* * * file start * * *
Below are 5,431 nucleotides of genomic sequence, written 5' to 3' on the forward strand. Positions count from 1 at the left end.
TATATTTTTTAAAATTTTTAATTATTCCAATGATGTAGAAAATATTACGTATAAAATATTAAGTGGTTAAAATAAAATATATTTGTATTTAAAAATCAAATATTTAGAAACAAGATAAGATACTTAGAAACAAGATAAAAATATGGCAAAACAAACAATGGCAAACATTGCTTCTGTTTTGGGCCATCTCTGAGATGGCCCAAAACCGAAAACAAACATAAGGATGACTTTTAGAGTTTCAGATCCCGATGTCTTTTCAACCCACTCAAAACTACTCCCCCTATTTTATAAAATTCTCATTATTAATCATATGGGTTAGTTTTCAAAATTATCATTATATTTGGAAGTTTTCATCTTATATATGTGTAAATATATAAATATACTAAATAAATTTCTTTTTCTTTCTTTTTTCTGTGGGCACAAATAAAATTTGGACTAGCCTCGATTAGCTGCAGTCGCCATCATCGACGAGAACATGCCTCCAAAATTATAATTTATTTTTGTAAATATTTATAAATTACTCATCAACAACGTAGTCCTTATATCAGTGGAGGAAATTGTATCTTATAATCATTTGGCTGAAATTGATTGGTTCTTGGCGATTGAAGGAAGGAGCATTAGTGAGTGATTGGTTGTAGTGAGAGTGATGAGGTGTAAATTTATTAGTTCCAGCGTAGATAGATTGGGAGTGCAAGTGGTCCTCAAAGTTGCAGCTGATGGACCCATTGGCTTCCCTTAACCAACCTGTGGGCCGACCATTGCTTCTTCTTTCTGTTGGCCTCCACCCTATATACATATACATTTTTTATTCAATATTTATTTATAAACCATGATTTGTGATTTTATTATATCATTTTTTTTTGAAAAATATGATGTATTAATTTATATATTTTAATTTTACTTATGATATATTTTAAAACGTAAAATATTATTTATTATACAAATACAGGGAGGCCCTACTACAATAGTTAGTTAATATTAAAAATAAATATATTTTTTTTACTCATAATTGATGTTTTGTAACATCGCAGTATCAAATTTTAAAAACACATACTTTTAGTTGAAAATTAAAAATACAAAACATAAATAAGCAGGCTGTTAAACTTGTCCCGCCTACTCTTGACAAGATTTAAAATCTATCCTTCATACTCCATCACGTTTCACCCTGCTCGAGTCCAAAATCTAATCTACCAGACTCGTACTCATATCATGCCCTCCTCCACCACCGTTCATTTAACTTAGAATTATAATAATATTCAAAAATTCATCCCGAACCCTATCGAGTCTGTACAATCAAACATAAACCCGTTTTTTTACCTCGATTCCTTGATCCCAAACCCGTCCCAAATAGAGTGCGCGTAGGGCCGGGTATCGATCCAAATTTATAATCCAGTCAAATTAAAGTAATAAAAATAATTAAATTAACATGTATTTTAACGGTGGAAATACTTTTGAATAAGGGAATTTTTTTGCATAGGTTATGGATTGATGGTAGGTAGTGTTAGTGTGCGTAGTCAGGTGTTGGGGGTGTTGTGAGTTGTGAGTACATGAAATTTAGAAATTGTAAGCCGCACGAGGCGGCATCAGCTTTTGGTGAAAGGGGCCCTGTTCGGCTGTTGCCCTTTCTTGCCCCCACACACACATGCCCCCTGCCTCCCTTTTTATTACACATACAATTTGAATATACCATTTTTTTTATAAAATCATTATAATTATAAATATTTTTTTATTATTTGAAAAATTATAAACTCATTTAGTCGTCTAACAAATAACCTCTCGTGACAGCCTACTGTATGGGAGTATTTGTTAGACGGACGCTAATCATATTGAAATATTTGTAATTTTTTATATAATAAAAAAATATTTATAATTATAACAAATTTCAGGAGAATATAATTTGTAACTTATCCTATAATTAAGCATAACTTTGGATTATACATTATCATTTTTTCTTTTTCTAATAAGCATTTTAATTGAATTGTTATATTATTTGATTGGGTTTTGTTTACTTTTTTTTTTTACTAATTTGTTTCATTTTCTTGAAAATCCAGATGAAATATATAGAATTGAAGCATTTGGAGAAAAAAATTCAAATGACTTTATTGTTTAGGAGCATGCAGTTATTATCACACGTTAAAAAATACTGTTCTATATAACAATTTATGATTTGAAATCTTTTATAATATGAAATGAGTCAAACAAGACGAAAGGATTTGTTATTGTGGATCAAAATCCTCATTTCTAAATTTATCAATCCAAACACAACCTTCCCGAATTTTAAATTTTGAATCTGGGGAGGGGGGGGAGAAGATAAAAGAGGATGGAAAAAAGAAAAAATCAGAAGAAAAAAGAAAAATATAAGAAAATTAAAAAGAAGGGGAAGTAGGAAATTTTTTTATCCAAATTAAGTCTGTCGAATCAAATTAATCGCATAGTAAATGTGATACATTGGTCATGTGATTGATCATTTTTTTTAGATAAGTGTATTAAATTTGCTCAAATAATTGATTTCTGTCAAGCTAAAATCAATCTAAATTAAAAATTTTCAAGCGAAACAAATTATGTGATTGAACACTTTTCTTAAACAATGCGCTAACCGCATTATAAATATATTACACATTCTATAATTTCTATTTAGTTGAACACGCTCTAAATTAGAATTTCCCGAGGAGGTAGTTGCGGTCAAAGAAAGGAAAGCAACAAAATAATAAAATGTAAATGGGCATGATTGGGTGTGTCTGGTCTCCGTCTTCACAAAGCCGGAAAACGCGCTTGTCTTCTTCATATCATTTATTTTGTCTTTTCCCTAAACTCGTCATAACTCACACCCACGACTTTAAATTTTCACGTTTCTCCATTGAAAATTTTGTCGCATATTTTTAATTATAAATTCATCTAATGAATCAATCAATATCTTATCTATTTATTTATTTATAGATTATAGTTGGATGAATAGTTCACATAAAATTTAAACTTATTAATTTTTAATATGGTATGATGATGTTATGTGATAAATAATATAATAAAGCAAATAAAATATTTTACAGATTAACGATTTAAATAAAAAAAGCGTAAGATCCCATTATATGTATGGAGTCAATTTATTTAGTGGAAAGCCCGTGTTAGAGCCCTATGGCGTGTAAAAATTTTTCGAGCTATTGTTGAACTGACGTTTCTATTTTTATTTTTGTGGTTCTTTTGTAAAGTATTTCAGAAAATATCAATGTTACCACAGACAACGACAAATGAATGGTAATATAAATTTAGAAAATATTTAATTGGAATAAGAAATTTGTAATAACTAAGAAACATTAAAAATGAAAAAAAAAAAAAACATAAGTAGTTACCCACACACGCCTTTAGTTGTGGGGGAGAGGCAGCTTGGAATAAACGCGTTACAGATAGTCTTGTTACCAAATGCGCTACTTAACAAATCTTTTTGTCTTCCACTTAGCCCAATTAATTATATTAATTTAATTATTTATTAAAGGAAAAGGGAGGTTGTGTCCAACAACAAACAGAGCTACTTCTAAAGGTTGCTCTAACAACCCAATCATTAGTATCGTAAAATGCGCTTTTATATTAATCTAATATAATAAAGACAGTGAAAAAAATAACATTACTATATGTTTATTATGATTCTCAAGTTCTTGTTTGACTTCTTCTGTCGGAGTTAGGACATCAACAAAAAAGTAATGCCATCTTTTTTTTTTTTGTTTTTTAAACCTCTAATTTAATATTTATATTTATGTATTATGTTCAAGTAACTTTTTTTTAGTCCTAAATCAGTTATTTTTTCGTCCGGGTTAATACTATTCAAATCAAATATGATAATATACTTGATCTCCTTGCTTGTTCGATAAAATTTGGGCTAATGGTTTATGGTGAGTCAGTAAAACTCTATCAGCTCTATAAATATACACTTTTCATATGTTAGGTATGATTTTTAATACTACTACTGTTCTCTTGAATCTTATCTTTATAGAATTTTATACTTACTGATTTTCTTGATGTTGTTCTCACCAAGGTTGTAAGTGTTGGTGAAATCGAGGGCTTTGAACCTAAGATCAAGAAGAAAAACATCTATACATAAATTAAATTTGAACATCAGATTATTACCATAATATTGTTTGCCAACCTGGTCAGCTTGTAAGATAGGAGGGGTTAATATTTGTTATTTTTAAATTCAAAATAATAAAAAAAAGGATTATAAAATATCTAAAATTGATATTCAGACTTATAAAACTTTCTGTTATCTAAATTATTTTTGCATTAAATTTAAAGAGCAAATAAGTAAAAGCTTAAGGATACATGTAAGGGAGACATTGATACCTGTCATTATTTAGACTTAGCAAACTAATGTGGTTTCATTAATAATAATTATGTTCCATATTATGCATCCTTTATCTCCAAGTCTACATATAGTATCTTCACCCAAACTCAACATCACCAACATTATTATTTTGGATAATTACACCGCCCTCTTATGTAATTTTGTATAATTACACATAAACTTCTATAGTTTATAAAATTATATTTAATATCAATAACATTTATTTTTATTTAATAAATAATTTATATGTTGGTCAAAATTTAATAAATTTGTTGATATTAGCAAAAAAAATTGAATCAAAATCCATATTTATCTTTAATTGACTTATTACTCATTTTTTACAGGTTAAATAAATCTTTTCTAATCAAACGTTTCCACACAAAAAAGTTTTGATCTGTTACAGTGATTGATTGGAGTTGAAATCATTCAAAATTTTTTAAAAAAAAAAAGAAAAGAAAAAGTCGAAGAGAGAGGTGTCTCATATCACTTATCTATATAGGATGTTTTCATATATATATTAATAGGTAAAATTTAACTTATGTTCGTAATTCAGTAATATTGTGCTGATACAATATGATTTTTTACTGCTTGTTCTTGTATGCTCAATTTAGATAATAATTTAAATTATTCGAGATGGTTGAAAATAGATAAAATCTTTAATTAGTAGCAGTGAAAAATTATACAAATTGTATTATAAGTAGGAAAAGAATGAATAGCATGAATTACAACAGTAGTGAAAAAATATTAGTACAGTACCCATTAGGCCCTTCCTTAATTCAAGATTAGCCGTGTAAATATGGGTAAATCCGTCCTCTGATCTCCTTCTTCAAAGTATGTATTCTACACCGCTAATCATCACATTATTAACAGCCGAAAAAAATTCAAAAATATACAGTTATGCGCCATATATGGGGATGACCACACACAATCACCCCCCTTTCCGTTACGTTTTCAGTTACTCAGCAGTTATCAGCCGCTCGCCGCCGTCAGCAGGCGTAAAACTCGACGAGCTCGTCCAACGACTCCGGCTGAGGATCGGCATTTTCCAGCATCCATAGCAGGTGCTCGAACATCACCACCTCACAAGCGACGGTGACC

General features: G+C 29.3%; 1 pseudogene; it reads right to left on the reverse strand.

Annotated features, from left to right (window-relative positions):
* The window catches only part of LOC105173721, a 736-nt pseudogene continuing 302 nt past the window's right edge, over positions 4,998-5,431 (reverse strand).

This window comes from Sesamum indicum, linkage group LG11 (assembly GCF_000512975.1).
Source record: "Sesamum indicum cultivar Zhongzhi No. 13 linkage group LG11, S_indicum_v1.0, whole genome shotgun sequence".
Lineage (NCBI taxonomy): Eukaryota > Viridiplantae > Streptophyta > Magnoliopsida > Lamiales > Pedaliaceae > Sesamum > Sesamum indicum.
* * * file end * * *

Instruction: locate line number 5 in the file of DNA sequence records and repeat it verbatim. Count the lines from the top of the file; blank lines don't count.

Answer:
* The window catches only part of LOC105173721, a 736-nt pseudogene continuing 302 nt past the window's right edge, over positions 4,998-5,431 (reverse strand).